Research conducted on patient portals in the last three years shows they provide some measurable benefits, but studies are spotty and don't include a single randomized control trial, according to a new systematic review in the Journal of Medical Internet Research.
"Very few studies associated use of the patient portal, or its features, to improved outcomes," study authors from Texas State University wrote in the study abstract. "Thirty-seven percent (10/27) of papers reported improvements in medication adherence, disease awareness, self-management of disease, a decrease of office visits, an increase in preventative medicine, or an increase in extended office visits, at the patient’s request for additional information. The results also show an increase in quality in terms of patient satisfaction and customer retention, but there are weak results on medical outcomes."
The study was looking to see whether hospitals that were meeting Meaningful Use guidelines with their patient portals were actually seeing adoption of those portals or improved medical outcomes as a result. Because of the lack of experimental study designs and RCTs, however, the answer to those questions are still inconclusive.
Following up on a previous systematic review published in 2011, researchers looked for new research published between 2011 and 2014 for this one. They winnowed a list of 5,000 initial search results to 19 data-driven studies.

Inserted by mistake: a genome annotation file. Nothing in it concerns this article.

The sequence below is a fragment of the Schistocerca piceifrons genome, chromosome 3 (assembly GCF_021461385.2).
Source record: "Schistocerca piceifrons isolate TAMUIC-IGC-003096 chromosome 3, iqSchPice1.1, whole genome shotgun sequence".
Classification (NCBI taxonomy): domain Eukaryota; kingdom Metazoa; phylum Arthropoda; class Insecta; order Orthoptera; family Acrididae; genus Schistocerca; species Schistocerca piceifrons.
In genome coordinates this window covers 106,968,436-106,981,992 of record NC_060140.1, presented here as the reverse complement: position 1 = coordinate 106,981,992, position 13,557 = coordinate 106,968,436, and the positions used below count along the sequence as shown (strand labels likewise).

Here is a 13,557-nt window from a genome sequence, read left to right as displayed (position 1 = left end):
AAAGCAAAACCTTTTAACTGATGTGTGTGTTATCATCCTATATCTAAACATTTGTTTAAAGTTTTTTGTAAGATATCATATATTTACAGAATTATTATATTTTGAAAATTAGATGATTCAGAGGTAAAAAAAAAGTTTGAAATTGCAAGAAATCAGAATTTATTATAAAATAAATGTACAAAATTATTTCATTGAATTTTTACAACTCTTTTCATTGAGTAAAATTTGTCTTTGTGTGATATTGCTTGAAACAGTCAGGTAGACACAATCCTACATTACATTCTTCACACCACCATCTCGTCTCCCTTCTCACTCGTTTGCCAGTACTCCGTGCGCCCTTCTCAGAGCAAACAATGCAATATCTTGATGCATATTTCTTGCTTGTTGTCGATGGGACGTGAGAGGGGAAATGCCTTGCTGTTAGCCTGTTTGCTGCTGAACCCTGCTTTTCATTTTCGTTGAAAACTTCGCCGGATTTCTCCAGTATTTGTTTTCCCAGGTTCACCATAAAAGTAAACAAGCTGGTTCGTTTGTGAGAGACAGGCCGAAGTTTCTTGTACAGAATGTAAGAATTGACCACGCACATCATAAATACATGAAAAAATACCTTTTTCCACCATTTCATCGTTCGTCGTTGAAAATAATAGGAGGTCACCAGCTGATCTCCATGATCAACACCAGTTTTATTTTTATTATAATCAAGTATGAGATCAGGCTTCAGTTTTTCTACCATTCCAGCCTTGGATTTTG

In general, use of the patient portal decreased no-shows, improved patient loyalty, increased patient-doctor communication, but also slightly increased workload. Researchers said results varied on whether portals actually improved outcomes.
Taken together, the studies showed that generally patients who use patient portals are satisfied with them. But many patients don't use portals, because of health illiteracy or because of socio-economic disparity. The average portal user, the study found, was a white, well-educated female under 60 with an affinity for electronic communication.
"To improve the association of use of the patient portal with Meaningful Use, hospital administrators should focus heavily on the incorporation of training in proper portal use for patients," the study says. "Portal developers should conduct ease-of-use studies on their products. If the portal is not easy to navigate, it will not be used. Policy makers should consider the extension of Meaningful Use incentives in the area that affects patient portals. The market has been slow to adapt, and as a result, the maturity of the portal is not where it needs to be in order to improve quality of care and more deeply involve the patient in the medical decision."
Ultimately, the authors urged future researchers to apply more rigor in investigating patient portals.
"Future research should focus on use of the patient portal and empirically measured quality indicators such as medical outcomes, medication adherence, and patient satisfaction," they write. "Preferably, the study designs should be RCTs, or at a minimum, an experimental design. ... The patient portal has great potential to meet both intents of Meaningful Use, but there is not sufficient evidence to declare its efficacy."